The EU Intellectual Property Office (EUIPO) report, based on a synthesis of research since 2013, presents a comprehensive and updated picture of the scope and impact of IP rights (IPR) infringement in the EU. IPR-intensive industries contribute 42 per cent of total European GDP and 28 per cent of employment, an increase on 2013 estimates. Trademarks represented the highest share of total EU economic activity at over per cent.
IPR-owning firms perform better
EUIPO revealed IPR-owning firms generally performed better than companies not owning IPRs, with revenue per employee was on average 29 per cent higher for firms owning IPRs. This difference was most pronounced with designs (31 per cent), followed closely by trademarks (29 per cent). A 10 per cent increase in EU trademarks resulted in a rise of 2.8 per cent in revenue per employee, while a 10 per cent increase in national trademarks led to a rise of 5.2 per cent. The effect was especially noticeable for SMEs, yet while 40 per cent of large EU firms have registered IP rights the same is true for only 9 per cent of SMEs. The report says many SMEs lack deep understanding around IP and believe registration and enforcement processes are too lengthy and expensive.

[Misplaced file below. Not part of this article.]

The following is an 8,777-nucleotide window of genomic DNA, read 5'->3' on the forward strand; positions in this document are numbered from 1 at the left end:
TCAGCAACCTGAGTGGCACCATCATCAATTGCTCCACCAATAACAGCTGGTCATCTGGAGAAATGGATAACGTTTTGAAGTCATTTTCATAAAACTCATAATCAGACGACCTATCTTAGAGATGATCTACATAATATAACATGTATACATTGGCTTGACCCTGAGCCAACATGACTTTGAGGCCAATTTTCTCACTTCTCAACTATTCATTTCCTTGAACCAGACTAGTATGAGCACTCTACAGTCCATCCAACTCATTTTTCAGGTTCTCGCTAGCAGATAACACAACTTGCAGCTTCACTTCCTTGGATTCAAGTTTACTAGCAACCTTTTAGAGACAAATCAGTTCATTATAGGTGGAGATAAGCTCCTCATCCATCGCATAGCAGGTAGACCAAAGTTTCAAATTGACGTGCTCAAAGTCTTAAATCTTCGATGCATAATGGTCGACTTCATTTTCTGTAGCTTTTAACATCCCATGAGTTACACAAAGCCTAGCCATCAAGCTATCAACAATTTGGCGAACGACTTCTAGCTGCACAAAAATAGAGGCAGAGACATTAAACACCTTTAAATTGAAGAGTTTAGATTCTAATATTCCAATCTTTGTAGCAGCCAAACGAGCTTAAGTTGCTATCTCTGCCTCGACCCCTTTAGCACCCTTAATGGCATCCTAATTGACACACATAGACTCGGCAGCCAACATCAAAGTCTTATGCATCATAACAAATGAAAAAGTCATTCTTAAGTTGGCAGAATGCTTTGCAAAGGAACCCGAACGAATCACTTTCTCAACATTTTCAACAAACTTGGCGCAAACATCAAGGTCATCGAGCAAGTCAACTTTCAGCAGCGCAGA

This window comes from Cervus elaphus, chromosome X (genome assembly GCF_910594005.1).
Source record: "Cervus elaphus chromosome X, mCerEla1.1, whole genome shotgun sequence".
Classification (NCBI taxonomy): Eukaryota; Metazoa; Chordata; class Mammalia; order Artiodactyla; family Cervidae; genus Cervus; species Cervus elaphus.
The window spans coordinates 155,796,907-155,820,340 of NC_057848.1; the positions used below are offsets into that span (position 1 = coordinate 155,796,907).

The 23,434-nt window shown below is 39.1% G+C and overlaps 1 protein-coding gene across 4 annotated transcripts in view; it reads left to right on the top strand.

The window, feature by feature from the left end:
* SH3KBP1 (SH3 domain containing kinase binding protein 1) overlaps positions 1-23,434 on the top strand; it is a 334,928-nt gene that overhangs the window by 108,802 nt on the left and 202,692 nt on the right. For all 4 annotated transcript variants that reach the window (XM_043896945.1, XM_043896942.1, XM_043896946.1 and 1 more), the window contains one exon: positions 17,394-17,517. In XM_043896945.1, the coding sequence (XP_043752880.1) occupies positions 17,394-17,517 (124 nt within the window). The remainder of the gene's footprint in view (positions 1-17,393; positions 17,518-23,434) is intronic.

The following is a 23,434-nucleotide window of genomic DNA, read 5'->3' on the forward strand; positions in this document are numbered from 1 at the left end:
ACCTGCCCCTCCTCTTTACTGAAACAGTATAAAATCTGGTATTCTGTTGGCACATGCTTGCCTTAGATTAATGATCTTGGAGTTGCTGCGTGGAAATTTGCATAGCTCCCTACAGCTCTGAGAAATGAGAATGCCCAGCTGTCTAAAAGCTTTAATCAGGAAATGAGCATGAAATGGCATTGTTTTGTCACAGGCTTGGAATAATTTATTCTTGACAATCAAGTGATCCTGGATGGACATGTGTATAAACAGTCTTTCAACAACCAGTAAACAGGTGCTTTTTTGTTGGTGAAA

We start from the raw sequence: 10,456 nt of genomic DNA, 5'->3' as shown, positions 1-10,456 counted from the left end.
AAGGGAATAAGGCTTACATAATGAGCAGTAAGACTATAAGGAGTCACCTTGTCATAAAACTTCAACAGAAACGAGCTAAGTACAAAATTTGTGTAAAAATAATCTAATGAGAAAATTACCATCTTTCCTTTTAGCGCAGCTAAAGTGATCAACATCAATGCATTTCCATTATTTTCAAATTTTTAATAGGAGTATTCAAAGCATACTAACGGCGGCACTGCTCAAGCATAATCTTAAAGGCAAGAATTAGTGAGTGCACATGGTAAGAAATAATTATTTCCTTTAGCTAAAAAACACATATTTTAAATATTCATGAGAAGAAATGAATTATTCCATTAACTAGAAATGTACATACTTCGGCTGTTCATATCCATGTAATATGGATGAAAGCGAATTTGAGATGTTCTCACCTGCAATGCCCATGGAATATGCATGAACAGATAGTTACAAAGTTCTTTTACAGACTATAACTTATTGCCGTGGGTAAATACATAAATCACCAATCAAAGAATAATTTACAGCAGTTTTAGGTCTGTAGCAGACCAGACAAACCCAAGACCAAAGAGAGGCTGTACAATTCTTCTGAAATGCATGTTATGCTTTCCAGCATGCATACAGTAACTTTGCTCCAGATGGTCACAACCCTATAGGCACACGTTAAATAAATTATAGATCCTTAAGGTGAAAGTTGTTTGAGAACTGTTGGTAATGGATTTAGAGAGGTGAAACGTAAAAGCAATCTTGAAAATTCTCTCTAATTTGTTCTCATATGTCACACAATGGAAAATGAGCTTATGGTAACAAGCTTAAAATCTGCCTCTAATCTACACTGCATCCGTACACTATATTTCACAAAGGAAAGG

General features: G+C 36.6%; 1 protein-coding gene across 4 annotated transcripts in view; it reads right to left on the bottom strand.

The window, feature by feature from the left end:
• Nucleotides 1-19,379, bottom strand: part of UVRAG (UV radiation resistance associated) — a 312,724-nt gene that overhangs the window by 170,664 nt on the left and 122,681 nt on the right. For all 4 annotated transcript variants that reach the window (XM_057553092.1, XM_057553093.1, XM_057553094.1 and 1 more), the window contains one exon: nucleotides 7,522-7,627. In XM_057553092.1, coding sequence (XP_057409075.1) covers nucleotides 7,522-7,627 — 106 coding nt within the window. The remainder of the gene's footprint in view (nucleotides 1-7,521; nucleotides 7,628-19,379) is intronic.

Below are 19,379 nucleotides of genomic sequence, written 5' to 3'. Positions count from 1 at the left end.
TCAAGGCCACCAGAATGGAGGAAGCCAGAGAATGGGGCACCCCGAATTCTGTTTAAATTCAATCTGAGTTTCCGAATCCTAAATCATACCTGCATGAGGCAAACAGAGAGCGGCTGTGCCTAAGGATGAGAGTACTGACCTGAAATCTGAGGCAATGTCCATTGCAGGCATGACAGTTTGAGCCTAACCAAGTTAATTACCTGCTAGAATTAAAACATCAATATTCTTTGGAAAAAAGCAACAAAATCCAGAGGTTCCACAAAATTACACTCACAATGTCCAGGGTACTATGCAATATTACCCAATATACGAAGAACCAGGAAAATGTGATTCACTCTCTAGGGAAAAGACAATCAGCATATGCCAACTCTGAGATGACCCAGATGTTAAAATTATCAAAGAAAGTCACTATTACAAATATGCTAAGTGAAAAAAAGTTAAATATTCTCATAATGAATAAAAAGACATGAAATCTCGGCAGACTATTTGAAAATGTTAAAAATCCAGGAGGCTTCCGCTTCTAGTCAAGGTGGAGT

Although originally centred around luxury and branded goods, counterfeiting has now spread to virtually every product with a brand that possesses value due to cheaper and more sophisticated production methods. Infringers make greater use of small packages over bulk transportation. The report warns that new transport links (such as the growing rail network between the EU and China) could lead to further diversification in their approach. The EUIPO attributes the mounting problem of fake goods principally to the potential returns on investment being higher than that of other crimes, with lower risks. Unsurprisingly, China was identified as the top producer of fakes while Hong Kong, the United Arab Emirates and Singapore were revealed to be key global transit points for onward distribution.